By Andrés Spokoiny
According to physicist Carlo Rovelli, the most radical discovery of quantum mechanics is this: Things don’t have concrete existence, but instead acquire proper entity only when they interact with other things. Like most concepts in quantum, this is mind bending. At the most basic level, quantum says, our world is not made of “things” but of relationships.
Despite this being a radical idea, we experience it in many ways in our daily life. Think of a TV: An electron collides with the material of the screen and only then it materializes into a dot of light that forms the TV image. If it didn’t interact with the screen, that electron would have remained in “indeterminate” state and never transformed into an image. It only “materialized” thanks to a relationship.
When I read that, bizarrely I admit, I thought of Rosh Hashanah. More precisely about the Torah portions that we read during the holiday. Rosh Hashanah celebrates a symbolic anniversary of the Creation of the World, so shouldn’t the most appropriate reading be Genesis I, the story of the Creation? Surprisingly, the Creation story is all but absent from the liturgy of that day. Instead, we read from the Torah about the rivalry between Sarah and Hagar, the conflicts between Isaac and Ishmael, and the perplexity of Abraham facing these tensions. We read about the fraught social dynamics between our patriarchs, and Abraham’s heart-wrenching decision to offer his son in sacrifice, only to have him saved in extremis.
So no, we don’t read about the philosophical and metaphysical questions of Creation; we read about relationships. Between husbands and wives, parents and children, Man and God, and, ultimately, people and their consciences. In other words, we are not talking about the world, but about the relationships within it. The message seems to be that relationships are more important than the actual Creation of the World, as if the world were not truly there until we created meaningful relationships with one another.
And this is important, because our Western industrialized world has a problem with relationships. Much of the modern world was built around the idea that relationships in general were oppressive and restrictive of one’s freedom. Family mandates, for example, limited who you could marry and what job you could do, the relationship to the Church limited your freedom of thought, feudal ties oppressed the individual, and your relationship with a nation limited your interaction with the wider world. In fact, much of the modern project of individual liberation consisted of shaking off those oppressive relationships, to gain the freedom to “be ourselves,” to be “authentic,” to “realize our destiny,” and to “maximize our potential.”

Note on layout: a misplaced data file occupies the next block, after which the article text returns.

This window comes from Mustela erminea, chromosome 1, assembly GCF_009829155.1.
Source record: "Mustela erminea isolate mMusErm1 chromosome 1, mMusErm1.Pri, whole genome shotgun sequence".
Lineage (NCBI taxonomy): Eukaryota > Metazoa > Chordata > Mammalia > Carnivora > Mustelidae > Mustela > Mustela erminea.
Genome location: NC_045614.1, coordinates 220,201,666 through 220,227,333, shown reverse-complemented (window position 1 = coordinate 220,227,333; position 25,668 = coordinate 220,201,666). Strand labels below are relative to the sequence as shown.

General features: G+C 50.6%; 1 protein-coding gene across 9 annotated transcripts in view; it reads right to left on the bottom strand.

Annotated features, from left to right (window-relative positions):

All those things are, of course, critically important. Most sane people don’t want to go back to a pre-modern world of obscurantism, social segregation, and religious oppression. But have we, maybe, over-corrected? Has the pendulum swung too far to the other side?
The dominant paradigm today is not that of the “relational person” but of the “self-built” person. The task of building our own identity is a personal quest, done in isolation from others, because others may make our choices less “authentic.” Being unique is a key value. We spend enormous amounts of energy building our “brand” or polishing our social media profiles to be “different.” We are strong believers in “autonomy” and see ourselves, and ourselves alone, as the sources of the law. We, in the intimacy of our minds, are the only arbiters of right and wrong.